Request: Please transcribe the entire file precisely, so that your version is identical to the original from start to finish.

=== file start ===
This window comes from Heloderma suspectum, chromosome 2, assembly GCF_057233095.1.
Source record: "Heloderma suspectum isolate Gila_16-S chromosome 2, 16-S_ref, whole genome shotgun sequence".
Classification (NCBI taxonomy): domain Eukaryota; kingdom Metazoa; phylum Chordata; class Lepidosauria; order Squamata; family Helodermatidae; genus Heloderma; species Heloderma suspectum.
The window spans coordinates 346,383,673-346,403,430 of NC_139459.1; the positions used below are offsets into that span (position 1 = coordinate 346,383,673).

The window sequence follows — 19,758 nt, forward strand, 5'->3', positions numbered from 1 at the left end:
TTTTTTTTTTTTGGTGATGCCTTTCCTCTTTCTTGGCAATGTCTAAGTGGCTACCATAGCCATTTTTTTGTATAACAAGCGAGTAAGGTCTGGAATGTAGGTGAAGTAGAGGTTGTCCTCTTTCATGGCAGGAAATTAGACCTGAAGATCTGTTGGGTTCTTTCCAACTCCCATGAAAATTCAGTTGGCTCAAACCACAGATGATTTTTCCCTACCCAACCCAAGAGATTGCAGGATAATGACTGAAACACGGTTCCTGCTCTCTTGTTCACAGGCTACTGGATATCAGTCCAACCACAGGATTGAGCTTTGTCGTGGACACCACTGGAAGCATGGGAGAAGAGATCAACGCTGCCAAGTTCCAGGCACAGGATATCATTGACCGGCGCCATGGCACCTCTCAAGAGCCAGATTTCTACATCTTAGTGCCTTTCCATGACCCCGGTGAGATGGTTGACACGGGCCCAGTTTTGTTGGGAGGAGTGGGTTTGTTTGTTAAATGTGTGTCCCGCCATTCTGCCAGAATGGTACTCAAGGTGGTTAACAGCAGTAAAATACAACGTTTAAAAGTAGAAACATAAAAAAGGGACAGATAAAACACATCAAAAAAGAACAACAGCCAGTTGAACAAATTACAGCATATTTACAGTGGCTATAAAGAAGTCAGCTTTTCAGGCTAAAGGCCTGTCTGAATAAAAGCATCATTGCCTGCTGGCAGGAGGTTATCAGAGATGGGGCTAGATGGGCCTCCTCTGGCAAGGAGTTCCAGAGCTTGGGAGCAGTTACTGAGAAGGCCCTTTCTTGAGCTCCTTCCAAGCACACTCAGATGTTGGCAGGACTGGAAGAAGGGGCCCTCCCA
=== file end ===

This window comes from Heloderma suspectum, chromosome 2, assembly GCF_057233095.1.
Source record: "Heloderma suspectum isolate Gila_16-S chromosome 2, 16-S_ref, whole genome shotgun sequence".
Classification (NCBI taxonomy): domain Eukaryota; kingdom Metazoa; phylum Chordata; class Lepidosauria; order Squamata; family Helodermatidae; genus Heloderma; species Heloderma suspectum.
The window spans coordinates 346,383,673-346,403,430 of NC_139459.1; the positions used below are offsets into that span (position 1 = coordinate 346,383,673).

The window sequence follows — 19,758 nt, forward strand, 5'->3', positions numbered from 1 at the left end:
TTTTTTTTTTTTGGTGATGCCTTTCCTCTTTCTTGGCAATGTCTAAGTGGCTACCATAGCCATTTTTTTGTATAACAAGCGAGTAAGGTCTGGAATGTAGGTGAAGTAGAGGTTGTCCTCTTTCATGGCAGGAAATTAGACCTGAAGATCTGTTGGGTTCTTTCCAACTCCCATGAAAATTCAGTTGGCTCAAACCACAGATGATTTTTCCCTACCCAACCCAAGAGATTGCAGGATAATGACTGAAACACGGTTCCTGCTCTCTTGTTCACAGGCTACTGGATATCAGTCCAACCACAGGATTGAGCTTTGTCGTGGACACCACTGGAAGCATGGGAGAAGAGATCAACGCTGCCAAGTTCCAGGCACAGGATATCATTGACCGGCGCCATGGCACCTCTCAAGAGCCAGATTTCTACATCTTAGTGCCTTTCCATGACCCCGGTGAGATGGTTGACACGGGCCCAGTTTTGTTGGGAGGAGTGGGTTTGTTTGTTAAATGTGTGTCCCGCCATTCTGCCAGAATGGTACTCAAGGTGGTTAACAGCAGTAAAATACAACGTTTAAAAGTAGAAACATAAAAAAGGGACAGATAAAACACATCAAAAAAGAACAACAGCCAGTTGAACAAATTACAGCATATTTACAGTGGCTATAAAGAAGTCAGCTTTTCAGGCTAAAGGCCTGTCTGAATAAAAGCATCATTGCCTGCTGGCAGGAGGTTATCAGAGATGGGGCTAGATGGGCCTCCTCTGGCAAGGAGTTCCAGAGCTTGGGAGCAGTTACTGAGAAGGCCCTTTCTTGAGCTCCTTCCAAGCACACTCAGATGTTGGCAGGACTGGAAGAAGGGGCCCTCCCA